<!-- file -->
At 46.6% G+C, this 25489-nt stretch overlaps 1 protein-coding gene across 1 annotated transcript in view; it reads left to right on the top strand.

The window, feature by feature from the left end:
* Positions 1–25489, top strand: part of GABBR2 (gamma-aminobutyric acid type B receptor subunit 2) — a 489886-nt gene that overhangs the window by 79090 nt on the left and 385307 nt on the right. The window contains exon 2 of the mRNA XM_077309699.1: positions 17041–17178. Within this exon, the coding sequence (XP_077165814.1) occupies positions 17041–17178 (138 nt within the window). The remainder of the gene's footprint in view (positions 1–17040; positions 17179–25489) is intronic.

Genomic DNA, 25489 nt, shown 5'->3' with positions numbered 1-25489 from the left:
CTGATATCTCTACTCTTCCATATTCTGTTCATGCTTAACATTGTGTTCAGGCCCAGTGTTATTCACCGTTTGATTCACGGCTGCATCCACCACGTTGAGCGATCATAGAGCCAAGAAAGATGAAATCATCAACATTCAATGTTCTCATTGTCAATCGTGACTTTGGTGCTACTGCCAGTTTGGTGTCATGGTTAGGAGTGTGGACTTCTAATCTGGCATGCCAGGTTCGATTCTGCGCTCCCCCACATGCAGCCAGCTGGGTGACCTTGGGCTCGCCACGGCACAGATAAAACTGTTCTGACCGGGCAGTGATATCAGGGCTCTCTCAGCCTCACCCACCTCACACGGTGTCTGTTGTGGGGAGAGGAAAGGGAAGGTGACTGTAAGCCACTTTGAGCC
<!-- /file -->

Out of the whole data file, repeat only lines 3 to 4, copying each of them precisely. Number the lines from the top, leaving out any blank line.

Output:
* Positions 1–25489, top strand: part of GABBR2 (gamma-aminobutyric acid type B receptor subunit 2) — a 489886-nt gene that overhangs the window by 79090 nt on the left and 385307 nt on the right. The window contains exon 2 of the mRNA XM_077309699.1: positions 17041–17178. Within this exon, the coding sequence (XP_077165814.1) occupies positions 17041–17178 (138 nt within the window). The remainder of the gene's footprint in view (positions 1–17040; positions 17179–25489) is intronic.

Genomic DNA, 25489 nt, shown 5'->3' with positions numbered 1-25489 from the left: